When you envision the metaverse, you might think of 3D-rendered environments or bulky VR goggles. But for the creative minds behind the KPRVerse, sharing a real-life bowl of ramen that’s been dreamed up in an online community is just as valid.

KPRVerse describes itself as a brand for the metaverse that takes a collaborative approach to storytelling, centered on its own post-apocalyptic, solar punk-themed world. It’s underpinned by a profile picture (PFP) NFT collection that launched last November, but KPR is taking a different kind of approach to the metaverse than just shipping tokenized avatars.

The KPRVerse does not currently resemble anything like a video game. Rather, it’s a fictional universe that community members can have a role in shaping over time. And KPR’s metaverse connection is mostly rooted in taking fictional concepts from the online space and translating them into real-life experiences.


“We said very early on that the primary goal of the project was to bridge physical and virtual,” pseudonymous KPR co-founder Adventure told Decrypt. “We had created this world that we made up, and we wanted to bring it to life.”

The project’s first in-person events were hosted this year at NFT NYC, the annual JPEG conference hosted in New York, and comprised two tastings that tapped online IP from the KPRVerse.

On a Friday night in Manhattan’s Lower East Side neighborhood, I lined up outside a contemporary Korean American gastropub called Ms. Yoo to taste food from BOON Ramen, a fictional food chain from the KPRVerse. I knew I was in the right place when I saw around two dozen people, mostly middle-aged men, meandering around outside.

Once in, I sat surrounded by strangers. We made small talk as we snacked on appetizers like edamame and deboned chicken wings stuffed with gyoza. The project was conveyed to me as a grand blend of community and storytelling, but the dining experience felt relatively standard.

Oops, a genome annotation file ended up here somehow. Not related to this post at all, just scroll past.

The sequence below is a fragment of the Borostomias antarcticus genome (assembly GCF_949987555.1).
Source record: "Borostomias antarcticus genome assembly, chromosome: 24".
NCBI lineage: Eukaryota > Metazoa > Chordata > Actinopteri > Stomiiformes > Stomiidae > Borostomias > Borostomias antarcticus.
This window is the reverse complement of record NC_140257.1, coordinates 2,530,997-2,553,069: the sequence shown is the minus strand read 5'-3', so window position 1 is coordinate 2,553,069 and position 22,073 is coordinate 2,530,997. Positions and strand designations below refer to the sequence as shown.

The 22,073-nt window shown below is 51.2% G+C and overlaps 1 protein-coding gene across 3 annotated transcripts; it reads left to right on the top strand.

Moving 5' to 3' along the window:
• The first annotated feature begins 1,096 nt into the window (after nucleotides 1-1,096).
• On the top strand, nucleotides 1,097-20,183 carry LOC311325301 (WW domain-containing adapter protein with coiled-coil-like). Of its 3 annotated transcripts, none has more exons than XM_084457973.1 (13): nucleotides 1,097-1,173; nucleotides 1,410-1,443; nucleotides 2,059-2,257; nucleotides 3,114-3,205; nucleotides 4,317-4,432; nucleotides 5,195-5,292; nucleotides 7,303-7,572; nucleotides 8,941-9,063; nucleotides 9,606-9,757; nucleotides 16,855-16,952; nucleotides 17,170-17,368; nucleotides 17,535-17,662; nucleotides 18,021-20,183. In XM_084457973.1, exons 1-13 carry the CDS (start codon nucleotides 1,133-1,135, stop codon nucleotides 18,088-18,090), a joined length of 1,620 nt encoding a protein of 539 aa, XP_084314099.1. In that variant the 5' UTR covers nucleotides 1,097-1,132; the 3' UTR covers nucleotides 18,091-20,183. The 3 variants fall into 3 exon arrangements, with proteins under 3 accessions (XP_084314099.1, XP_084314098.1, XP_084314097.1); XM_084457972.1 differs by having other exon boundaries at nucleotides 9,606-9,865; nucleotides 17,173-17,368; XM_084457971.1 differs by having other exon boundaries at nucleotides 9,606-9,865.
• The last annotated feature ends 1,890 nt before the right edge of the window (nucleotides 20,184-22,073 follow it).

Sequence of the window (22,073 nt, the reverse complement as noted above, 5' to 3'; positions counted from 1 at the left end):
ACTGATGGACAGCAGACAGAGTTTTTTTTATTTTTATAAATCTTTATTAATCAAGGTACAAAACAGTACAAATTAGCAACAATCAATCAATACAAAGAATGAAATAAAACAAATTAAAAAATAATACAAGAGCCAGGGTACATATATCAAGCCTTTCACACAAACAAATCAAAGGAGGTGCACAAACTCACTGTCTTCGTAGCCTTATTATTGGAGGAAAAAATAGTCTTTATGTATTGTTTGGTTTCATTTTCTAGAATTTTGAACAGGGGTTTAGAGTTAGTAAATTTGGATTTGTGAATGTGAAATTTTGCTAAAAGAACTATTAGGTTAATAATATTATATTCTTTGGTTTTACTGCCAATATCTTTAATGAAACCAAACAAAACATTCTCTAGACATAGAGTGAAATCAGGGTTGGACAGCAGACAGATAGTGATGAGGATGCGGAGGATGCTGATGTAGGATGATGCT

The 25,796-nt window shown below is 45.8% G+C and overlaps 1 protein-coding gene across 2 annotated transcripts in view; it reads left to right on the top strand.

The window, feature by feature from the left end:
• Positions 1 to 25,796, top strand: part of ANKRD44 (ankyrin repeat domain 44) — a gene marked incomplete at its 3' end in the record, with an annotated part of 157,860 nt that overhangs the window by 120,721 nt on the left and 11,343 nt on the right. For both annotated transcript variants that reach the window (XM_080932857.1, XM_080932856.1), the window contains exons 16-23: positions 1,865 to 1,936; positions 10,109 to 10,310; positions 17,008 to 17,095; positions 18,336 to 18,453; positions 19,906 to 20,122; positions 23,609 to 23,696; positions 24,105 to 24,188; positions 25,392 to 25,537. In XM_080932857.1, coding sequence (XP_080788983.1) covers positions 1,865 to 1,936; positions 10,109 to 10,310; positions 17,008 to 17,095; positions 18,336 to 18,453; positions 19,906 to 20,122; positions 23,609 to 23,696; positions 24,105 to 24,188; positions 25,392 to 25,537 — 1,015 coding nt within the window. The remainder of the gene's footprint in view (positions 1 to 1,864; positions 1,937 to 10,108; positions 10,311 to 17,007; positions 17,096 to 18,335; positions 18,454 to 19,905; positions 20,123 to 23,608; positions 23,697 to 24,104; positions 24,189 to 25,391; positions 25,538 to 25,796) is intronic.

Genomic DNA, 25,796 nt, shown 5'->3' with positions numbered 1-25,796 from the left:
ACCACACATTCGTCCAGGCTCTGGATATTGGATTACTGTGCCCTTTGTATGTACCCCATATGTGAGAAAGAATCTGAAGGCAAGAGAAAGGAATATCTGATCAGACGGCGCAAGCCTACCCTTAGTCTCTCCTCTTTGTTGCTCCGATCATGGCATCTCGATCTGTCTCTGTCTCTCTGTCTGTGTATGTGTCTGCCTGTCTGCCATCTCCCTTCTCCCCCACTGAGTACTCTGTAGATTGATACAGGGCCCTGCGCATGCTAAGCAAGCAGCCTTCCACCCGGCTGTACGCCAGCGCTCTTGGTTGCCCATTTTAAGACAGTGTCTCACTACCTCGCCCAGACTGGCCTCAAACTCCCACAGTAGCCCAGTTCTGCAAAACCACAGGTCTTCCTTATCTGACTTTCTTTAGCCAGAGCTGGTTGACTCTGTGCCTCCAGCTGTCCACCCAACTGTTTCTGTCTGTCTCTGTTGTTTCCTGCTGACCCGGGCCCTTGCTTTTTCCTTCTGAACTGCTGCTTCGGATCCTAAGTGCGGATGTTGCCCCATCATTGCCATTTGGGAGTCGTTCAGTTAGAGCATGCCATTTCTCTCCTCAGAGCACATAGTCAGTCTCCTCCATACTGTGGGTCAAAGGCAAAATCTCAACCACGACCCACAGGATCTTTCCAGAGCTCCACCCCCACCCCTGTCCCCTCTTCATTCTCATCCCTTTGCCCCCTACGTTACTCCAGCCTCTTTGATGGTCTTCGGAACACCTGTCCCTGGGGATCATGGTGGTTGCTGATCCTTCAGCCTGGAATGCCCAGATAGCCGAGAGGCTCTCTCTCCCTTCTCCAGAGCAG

The event’s menu was developed in collaboration with members of KPR’s community. But the culinary endeavor was ultimately led by Esther Choi, KPR’s Chief Noodle Officer—a former contestant on Netflix’s “Iron Chef” reboot and a decorated restaurateur. She’s the owner and chef of Mŏkbar, made up of three Korean ramen restaurants throughout New York City, as well as Ms. Yoo.

By tapping a local brewery, cans of “Shine”—a mildly hallucinogenic beverage in the KPRVerse—were also up for grabs at the event. But the Shine-branded spiked seltzer did not actually contain any hallucinogenic substances at the event. Maybe that would’ve helped.

In real life, Choi said her actual duties at KPR may be more aligned with a title like Director of Food and Beverage. But the title resembles the creative process at KPR that’s been applied to many of the project’s elements. And that includes her process for taking an online community’s perception of what a brand should look like and translating it into a real-world menu.

She described it as the inverse of common food trends shared on social media today. “Nowadays, [...] you see [food] on social media, and we try it in real life,” she said. “But then this is another layer, so it’s kind of like the ultimate creative universe.”